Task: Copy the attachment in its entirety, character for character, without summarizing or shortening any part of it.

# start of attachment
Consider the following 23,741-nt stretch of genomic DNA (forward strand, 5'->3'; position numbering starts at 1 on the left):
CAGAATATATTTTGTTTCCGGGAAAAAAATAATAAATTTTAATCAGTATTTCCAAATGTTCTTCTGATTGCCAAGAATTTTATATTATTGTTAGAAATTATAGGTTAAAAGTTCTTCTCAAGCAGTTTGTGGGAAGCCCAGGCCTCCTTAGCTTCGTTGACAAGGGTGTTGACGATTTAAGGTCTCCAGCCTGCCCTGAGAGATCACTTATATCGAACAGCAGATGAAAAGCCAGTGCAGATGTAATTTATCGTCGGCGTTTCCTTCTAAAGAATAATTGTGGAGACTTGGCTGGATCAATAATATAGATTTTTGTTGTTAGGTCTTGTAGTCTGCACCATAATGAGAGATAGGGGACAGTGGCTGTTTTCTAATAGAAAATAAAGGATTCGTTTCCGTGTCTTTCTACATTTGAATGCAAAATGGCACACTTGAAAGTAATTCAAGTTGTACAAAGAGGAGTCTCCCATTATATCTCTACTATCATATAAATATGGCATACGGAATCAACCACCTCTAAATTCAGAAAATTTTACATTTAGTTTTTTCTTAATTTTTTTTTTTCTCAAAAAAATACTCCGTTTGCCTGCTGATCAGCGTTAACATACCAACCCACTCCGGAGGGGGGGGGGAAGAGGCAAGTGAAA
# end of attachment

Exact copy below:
Consider the following 23,741-nt stretch of genomic DNA (forward strand, 5'->3'; position numbering starts at 1 on the left):
CAGAATATATTTTGTTTCCGGGAAAAAAATAATAAATTTTAATCAGTATTTCCAAATGTTCTTCTGATTGCCAAGAATTTTATATTATTGTTAGAAATTATAGGTTAAAAGTTCTTCTCAAGCAGTTTGTGGGAAGCCCAGGCCTCCTTAGCTTCGTTGACAAGGGTGTTGACGATTTAAGGTCTCCAGCCTGCCCTGAGAGATCACTTATATCGAACAGCAGATGAAAAGCCAGTGCAGATGTAATTTATCGTCGGCGTTTCCTTCTAAAGAATAATTGTGGAGACTTGGCTGGATCAATAATATAGATTTTTGTTGTTAGGTCTTGTAGTCTGCACCATAATGAGAGATAGGGGACAGTGGCTGTTTTCTAATAGAAAATAAAGGATTCGTTTCCGTGTCTTTCTACATTTGAATGCAAAATGGCACACTTGAAAGTAATTCAAGTTGTACAAAGAGGAGTCTCCCATTATATCTCTACTATCATATAAATATGGCATACGGAATCAACCACCTCTAAATTCAGAAAATTTTACATTTAGTTTTTTCTTAATTTTTTTTTTTCTCAAAAAAATACTCCGTTTGCCTGCTGATCAGCGTTAACATACCAACCCACTCCGGAGGGGGGGGGGAAGAGGCAAGTGAAA